The Singalia Suite is in the Water Lily Bungalow. All the bedrooms in this bungalow have bay windows or sit out areas with great views of the mountains, private balconies and antique furniture.

The rooms have Burma teak flooring and old cast iron window frames. The bathrooms have old style bathtubs with great views and walk-in rain showers. There are two verandas, garden areas laid out in different levels, living and dining rooms, a recreation cum meeting room, and a massage room.

All the suites feature hand-embroidered bed linens, fresh flowers from the gardens, basket of fresh fruits, bathrooms with running hot & cold water with complimentary Darjeeling Green Tea toiletries, overhead fans in the rooms and hair dryers.

The beds are fitted with electrical bed warmers. There are no TVs in the rooms to break the tranquility.

All meals, snacks and refreshments are included in the tariff, and we plan all the menus according to the select preferences of each guest.

The menus comprise a range of cuisine – from interesting local fare and traditional Indian dishes, to exotic South-East Asian delicacies, and a variety of European dishes making full use of the fresh Italian herbs, and salad leaves we grow in our well-stocked kitchen garden.

We try to source as much fruit, vegetables, herbs and spices as we can from our own garden, so feel free to plan your own menu based on what’s in season! Family recipes including Tea-Leaf Pakoras, Chocolate Brownies, Tibetan Momos and Burmese Khow Suey – all served to you with a discrete but attentive Glenburn touch.

Please ask if you would like to eat anything in particular and we will plan the menus accordingly. If the fresh herbs in the garden inspire you to conjure up a favorite recipe, do leave it behind and we shall name it after you and serve it to future guests!

We bake our own bread, make our own marmalade, and a whole collection of signature cakes and cookies. Glenburn tea, iced tea, South Indian filter coffee, a range of herbal teas (using fresh herbs from the garden), nimboo pani (fresh homemade lemonade), freshly-squeezed juice, and cold drinks are available at any time.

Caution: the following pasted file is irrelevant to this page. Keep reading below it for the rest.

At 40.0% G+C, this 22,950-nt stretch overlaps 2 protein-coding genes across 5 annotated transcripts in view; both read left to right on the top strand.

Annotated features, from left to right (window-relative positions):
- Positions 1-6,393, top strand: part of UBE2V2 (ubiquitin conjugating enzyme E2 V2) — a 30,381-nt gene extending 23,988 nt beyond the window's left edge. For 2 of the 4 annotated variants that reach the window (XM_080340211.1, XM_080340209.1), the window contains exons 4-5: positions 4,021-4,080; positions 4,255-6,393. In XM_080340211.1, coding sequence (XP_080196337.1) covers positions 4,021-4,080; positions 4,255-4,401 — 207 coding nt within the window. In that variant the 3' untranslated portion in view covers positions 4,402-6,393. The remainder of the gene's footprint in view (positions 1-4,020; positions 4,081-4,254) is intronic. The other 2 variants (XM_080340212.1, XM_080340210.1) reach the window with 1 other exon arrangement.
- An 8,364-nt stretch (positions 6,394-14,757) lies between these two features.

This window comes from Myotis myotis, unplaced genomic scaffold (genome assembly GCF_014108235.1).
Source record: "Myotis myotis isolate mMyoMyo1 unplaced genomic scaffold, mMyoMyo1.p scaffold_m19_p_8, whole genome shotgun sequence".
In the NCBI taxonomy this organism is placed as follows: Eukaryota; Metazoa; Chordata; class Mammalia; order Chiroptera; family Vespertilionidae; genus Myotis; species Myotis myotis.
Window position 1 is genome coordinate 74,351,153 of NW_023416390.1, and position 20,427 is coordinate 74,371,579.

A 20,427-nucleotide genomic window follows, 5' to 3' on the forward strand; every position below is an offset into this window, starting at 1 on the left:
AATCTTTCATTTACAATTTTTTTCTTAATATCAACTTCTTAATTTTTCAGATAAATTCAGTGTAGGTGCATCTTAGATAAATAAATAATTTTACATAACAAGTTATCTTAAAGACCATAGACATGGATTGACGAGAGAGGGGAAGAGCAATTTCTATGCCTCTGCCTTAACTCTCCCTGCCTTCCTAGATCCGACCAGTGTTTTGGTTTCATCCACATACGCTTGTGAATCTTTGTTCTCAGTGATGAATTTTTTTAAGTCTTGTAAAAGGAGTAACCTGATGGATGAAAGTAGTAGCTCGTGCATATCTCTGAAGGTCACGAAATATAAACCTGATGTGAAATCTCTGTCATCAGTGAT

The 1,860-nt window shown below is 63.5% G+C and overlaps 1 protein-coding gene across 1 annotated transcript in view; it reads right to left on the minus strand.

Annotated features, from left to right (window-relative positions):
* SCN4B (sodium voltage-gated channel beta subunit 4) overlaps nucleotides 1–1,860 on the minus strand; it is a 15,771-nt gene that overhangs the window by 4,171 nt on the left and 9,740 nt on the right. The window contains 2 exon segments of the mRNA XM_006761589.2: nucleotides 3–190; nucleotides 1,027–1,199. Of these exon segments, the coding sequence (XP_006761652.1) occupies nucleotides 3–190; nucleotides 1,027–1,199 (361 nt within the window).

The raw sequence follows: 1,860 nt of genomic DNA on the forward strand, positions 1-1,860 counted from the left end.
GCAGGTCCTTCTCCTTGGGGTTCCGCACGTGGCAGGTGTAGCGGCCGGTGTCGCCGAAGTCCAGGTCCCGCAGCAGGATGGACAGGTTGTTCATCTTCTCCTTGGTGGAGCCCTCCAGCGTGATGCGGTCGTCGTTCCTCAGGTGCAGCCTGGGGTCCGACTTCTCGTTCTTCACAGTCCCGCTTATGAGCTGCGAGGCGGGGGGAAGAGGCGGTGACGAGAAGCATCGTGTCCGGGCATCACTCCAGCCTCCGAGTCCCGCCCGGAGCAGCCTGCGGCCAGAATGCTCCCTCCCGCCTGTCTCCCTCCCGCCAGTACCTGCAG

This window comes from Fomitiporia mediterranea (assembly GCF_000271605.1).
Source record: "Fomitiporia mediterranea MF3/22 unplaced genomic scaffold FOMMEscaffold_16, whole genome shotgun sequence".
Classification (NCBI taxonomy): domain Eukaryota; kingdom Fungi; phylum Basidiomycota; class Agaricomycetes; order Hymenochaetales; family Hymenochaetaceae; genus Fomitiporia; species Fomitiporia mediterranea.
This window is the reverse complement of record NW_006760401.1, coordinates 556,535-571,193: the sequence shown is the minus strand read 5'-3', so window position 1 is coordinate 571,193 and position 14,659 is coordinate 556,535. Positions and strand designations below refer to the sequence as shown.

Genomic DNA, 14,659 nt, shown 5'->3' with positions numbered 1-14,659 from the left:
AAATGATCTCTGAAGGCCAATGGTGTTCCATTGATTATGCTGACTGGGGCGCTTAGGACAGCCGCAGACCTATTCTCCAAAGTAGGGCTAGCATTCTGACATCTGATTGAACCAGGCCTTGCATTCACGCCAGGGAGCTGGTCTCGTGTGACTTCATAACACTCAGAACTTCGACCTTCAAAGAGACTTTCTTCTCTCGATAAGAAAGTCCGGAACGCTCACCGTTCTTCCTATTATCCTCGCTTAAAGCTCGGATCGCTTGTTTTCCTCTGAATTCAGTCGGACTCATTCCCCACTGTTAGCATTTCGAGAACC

There are also freshly baked cakes and cookies available whenever you feel like a snack. With a bit of notice, we can also make you some ice cream. In the summer months a few different ice cream varieties made from whatever fruit is in season, are available at any time.

Sit down to Breakfast and Lunch either in the bright and sunny Morning Room at one end of The Front Verandah, under the Pomello Tree outside the Water Lily Bungalow or on a terrace overlooking the mountains.

Breakfast will be served at your convenience, anytime between 7am and 11 am. Please let the staff know what time you would like to be served “Bed Tea” in your room, and what time you would like to sit down for breakfast. Depending on your plans for the day, we can also organise a picnic-style meal.

Picnics can either be served as a “sit down” meal, at certain pre-planned venues such as The Glenburn Campsite, at No. 10 Bamboo Grove by the River Rung Dung, Coffee Bari, Ramitay Daara or at any of the “weighment sheds” scattered around the tea fields – some of which offer spectacular views.

Equally, sandwiches and fruit can be packed into boxes to be carried by your guide, for you to eat at any time during a hike. Barbeques can also be organised down by the river or at The Simbong Garden Terrace of the Burra Bungalow.

Our hiking guides and drivers are experts at whipping out a tray to serve a glass of freshly-squeezed lemonade (nimboo pani) garnished with a fresh mint leaf, or a cup of Darjeeling tea served in a porcelain tea cup, in the middle of a field surrounded by tea bushes, along a forest trail or on the edge of the river – all part of The Glenburn Experience.